I listened intently, scribbling notes as the machine briefly described the diary logs. It seemed as though everything began on November 26, 2021. I had already heard about the programmer, the computer I was now listening to, the violent storm, the destruction of the planet, the new homo sapiens, and the creation of the device supplying food and water.
001 continued explaining well past the year three-thousand and became silent.
“I don’t know what to say,” I answered softly. “There’s so much I never knew.”
“There’s much no one knows.” Dodger smiled warmly. “Would you like a copy of what you just heard?”
“You’re joking.” I laughed half-heartily.
“Done,” the electronic voice responded, activating the printer.
Within minutes, Dodger handed me a printout. “I believe this is yours.”
I accepted the rather large composition and scanned the pages. “Thank you.”
001 placed a smiling face on the monitor. “Think nothing of it.”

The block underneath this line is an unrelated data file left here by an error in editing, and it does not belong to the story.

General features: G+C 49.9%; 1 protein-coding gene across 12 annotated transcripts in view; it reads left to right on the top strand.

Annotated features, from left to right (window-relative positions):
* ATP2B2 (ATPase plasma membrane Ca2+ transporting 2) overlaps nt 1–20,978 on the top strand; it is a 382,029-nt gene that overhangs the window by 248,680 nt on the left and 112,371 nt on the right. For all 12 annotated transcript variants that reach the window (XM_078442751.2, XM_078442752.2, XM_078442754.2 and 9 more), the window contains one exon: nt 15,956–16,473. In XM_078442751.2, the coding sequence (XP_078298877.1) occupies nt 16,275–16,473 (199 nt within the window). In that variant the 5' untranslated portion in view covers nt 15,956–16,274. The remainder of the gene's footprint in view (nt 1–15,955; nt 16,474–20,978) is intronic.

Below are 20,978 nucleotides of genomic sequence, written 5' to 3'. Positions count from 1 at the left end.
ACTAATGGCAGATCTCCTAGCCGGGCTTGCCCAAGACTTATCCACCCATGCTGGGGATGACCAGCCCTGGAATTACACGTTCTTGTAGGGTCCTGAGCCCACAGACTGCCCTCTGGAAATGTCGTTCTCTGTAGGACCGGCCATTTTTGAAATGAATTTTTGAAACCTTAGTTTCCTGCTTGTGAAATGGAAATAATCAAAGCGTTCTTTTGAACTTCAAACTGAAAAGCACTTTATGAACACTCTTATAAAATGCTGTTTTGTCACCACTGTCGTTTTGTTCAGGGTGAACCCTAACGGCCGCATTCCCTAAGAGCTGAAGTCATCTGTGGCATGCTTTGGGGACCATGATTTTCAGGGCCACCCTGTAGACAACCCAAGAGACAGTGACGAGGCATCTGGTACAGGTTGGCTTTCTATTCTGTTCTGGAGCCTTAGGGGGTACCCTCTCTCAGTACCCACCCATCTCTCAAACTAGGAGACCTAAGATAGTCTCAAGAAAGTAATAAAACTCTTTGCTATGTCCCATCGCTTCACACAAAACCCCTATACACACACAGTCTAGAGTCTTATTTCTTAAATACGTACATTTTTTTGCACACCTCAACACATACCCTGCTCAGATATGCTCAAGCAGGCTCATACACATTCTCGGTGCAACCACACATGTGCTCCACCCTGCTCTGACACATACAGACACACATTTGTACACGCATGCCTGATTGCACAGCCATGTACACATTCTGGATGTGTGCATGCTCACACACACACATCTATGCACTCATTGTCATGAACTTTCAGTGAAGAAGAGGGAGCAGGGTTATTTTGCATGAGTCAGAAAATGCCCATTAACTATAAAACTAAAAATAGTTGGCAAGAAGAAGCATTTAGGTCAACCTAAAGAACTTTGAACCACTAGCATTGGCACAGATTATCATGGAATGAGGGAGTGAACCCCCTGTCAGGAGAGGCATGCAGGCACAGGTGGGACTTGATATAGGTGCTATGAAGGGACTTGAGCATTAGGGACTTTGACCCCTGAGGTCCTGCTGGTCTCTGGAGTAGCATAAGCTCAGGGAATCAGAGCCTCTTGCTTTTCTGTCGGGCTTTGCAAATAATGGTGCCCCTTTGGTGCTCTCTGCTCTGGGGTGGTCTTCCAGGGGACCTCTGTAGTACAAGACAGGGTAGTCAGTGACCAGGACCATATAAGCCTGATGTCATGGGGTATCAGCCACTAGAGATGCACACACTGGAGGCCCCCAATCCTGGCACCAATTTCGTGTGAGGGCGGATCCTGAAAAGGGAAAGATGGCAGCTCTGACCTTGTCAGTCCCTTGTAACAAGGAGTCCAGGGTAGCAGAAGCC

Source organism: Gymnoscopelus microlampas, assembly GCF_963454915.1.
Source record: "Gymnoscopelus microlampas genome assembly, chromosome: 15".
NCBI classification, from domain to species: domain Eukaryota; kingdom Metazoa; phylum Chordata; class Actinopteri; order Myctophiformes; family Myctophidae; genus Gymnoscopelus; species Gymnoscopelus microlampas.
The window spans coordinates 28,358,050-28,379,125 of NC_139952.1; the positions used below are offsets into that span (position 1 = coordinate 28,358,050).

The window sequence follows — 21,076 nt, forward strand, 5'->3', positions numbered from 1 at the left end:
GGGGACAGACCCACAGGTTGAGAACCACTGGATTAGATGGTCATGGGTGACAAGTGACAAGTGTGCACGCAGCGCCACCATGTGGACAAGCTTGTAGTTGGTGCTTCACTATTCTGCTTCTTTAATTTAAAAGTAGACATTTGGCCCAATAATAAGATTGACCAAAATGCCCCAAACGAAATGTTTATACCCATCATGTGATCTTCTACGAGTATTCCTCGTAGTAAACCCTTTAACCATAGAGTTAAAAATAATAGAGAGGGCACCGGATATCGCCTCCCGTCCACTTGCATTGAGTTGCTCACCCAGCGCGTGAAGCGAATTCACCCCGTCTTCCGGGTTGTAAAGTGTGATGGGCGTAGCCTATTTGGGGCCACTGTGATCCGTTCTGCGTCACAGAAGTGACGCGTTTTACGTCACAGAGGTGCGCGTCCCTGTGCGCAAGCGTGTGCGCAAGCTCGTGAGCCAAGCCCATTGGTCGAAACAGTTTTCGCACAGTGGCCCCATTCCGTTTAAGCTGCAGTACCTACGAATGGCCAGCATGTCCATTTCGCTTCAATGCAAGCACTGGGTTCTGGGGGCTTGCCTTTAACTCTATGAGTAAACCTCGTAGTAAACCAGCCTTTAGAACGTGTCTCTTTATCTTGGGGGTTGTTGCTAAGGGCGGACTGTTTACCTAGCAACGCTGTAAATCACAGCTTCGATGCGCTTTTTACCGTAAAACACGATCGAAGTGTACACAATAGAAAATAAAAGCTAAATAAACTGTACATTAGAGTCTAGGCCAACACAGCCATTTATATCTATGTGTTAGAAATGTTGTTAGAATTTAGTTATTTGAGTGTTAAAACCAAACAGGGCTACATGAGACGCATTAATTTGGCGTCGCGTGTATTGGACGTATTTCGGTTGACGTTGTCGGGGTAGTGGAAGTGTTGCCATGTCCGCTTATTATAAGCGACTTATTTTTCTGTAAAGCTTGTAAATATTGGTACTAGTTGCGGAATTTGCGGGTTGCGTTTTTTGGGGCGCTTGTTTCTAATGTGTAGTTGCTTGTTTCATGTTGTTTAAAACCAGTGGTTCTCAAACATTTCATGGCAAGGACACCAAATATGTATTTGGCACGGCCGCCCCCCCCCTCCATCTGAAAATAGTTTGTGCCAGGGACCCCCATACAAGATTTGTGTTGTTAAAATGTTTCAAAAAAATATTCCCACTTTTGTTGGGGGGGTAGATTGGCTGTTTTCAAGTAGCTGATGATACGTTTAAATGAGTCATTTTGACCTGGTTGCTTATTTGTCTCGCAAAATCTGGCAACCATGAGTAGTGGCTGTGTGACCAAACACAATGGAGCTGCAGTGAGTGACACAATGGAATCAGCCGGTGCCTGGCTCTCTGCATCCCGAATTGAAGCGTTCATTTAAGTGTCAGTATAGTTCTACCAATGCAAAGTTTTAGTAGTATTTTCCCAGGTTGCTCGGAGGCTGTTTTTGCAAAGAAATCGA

“Call it a gift.” Dodger stood and moved to the window, with his back to me. “Would you like a second gift?”
I looked up. “Like what?”
He pivoted and locked my gaze. “A second look.”
I was startled. “Meaning?”
“If I take you back the usual way, it’s just a fascinating story. You’ll have an insider’s viewpoint but won’t know everything because you’ll be watching. However, I can mentally link to you and show you what only I have seen. You’ll be able to know, hear, feel, see, and understand why things happened the way they did. In a sense, you’ll be part of the story.”
I frowned. “Is that possible?”
“If you’re willing, yes. Without your consent, it’d kill you.” Dodger smiled sadly. “It’s only dangerous to the sleeper, but I’d be with you. No one would know we’re there, and we can’t change anything, either.”
I was uncertain. “What’s a sleeper?”
“You’ll be the sleeper. I’ll give you a potion and, once you’re sleeping soundly, your mind will be open to me. We’ll maintain contact and travel back in time to the desired era. Contact between us will be as it is now, but our physical bodies will remain here when the spell begins. It’s your decision and at your own risk.”
I swallowed. “Can I think about it?”
Dodger turned back to the window. “I won’t allow you to take a risk you’ve had no time to think about. If you choose to go through with it, be here tomorrow night after dinner.” Without another word, he closed the drapes and left the room.